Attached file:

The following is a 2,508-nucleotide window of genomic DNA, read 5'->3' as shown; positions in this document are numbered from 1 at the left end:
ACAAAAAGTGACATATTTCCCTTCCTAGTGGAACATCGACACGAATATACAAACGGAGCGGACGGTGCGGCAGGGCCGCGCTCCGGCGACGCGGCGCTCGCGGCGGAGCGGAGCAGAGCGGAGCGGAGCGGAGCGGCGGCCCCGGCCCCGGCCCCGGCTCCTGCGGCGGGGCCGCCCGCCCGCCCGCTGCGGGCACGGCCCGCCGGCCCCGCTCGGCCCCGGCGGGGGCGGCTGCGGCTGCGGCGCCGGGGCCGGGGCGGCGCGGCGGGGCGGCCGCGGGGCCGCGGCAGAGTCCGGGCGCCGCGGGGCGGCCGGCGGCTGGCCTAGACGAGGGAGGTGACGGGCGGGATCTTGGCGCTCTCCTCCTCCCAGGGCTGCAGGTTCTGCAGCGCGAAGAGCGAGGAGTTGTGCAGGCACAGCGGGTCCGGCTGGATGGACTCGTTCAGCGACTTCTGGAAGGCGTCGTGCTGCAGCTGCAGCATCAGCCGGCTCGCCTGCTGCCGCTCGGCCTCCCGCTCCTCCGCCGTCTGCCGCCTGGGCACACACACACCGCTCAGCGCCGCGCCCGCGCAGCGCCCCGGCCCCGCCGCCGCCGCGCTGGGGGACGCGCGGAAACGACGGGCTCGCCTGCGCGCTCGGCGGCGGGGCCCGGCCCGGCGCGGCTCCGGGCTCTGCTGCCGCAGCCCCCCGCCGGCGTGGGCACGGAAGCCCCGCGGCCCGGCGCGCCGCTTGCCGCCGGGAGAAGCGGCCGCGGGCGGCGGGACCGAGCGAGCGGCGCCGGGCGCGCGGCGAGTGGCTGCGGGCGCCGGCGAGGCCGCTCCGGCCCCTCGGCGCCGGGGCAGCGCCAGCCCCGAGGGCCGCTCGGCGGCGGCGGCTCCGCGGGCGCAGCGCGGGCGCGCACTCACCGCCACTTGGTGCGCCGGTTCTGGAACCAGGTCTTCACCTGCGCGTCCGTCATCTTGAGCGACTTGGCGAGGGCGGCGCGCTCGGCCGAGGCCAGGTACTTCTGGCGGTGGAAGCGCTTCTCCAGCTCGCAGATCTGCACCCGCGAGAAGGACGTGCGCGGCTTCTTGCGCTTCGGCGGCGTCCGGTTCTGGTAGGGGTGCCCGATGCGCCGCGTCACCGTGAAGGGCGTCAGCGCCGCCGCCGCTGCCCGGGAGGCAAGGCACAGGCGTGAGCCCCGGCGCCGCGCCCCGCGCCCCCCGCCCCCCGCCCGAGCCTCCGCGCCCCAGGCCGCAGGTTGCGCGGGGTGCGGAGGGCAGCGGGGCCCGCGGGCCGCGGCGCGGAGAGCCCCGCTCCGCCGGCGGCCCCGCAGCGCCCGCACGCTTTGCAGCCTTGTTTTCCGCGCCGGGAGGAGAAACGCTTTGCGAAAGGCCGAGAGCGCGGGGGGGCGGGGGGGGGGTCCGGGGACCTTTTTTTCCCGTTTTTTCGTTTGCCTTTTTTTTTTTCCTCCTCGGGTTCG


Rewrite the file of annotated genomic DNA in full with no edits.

The following is a 2,508-nucleotide window of genomic DNA, read 5'->3' as shown; positions in this document are numbered from 1 at the left end:
ACAAAAAGTGACATATTTCCCTTCCTAGTGGAACATCGACACGAATATACAAACGGAGCGGACGGTGCGGCAGGGCCGCGCTCCGGCGACGCGGCGCTCGCGGCGGAGCGGAGCAGAGCGGAGCGGAGCGGAGCGGCGGCCCCGGCCCCGGCCCCGGCTCCTGCGGCGGGGCCGCCCGCCCGCCCGCTGCGGGCACGGCCCGCCGGCCCCGCTCGGCCCCGGCGGGGGCGGCTGCGGCTGCGGCGCCGGGGCCGGGGCGGCGCGGCGGGGCGGCCGCGGGGCCGCGGCAGAGTCCGGGCGCCGCGGGGCGGCCGGCGGCTGGCCTAGACGAGGGAGGTGACGGGCGGGATCTTGGCGCTCTCCTCCTCCCAGGGCTGCAGGTTCTGCAGCGCGAAGAGCGAGGAGTTGTGCAGGCACAGCGGGTCCGGCTGGATGGACTCGTTCAGCGACTTCTGGAAGGCGTCGTGCTGCAGCTGCAGCATCAGCCGGCTCGCCTGCTGCCGCTCGGCCTCCCGCTCCTCCGCCGTCTGCCGCCTGGGCACACACACACCGCTCAGCGCCGCGCCCGCGCAGCGCCCCGGCCCCGCCGCCGCCGCGCTGGGGGACGCGCGGAAACGACGGGCTCGCCTGCGCGCTCGGCGGCGGGGCCCGGCCCGGCGCGGCTCCGGGCTCTGCTGCCGCAGCCCCCCGCCGGCGTGGGCACGGAAGCCCCGCGGCCCGGCGCGCCGCTTGCCGCCGGGAGAAGCGGCCGCGGGCGGCGGGACCGAGCGAGCGGCGCCGGGCGCGCGGCGAGTGGCTGCGGGCGCCGGCGAGGCCGCTCCGGCCCCTCGGCGCCGGGGCAGCGCCAGCCCCGAGGGCCGCTCGGCGGCGGCGGCTCCGCGGGCGCAGCGCGGGCGCGCACTCACCGCCACTTGGTGCGCCGGTTCTGGAACCAGGTCTTCACCTGCGCGTCCGTCATCTTGAGCGACTTGGCGAGGGCGGCGCGCTCGGCCGAGGCCAGGTACTTCTGGCGGTGGAAGCGCTTCTCCAGCTCGCAGATCTGCACCCGCGAGAAGGACGTGCGCGGCTTCTTGCGCTTCGGCGGCGTCCGGTTCTGGTAGGGGTGCCCGATGCGCCGCGTCACCGTGAAGGGCGTCAGCGCCGCCGCCGCTGCCCGGGAGGCAAGGCACAGGCGTGAGCCCCGGCGCCGCGCCCCGCGCCCCCCGCCCCCCGCCCGAGCCTCCGCGCCCCAGGCCGCAGGTTGCGCGGGGTGCGGAGGGCAGCGGGGCCCGCGGGCCGCGGCGCGGAGAGCCCCGCTCCGCCGGCGGCCCCGCAGCGCCCGCACGCTTTGCAGCCTTGTTTTCCGCGCCGGGAGGAGAAACGCTTTGCGAAAGGCCGAGAGCGCGGGGGGGCGGGGGGGGGGTCCGGGGACCTTTTTTTCCCGTTTTTTCGTTTGCCTTTTTTTTTTTCCTCCTCGGGTTCG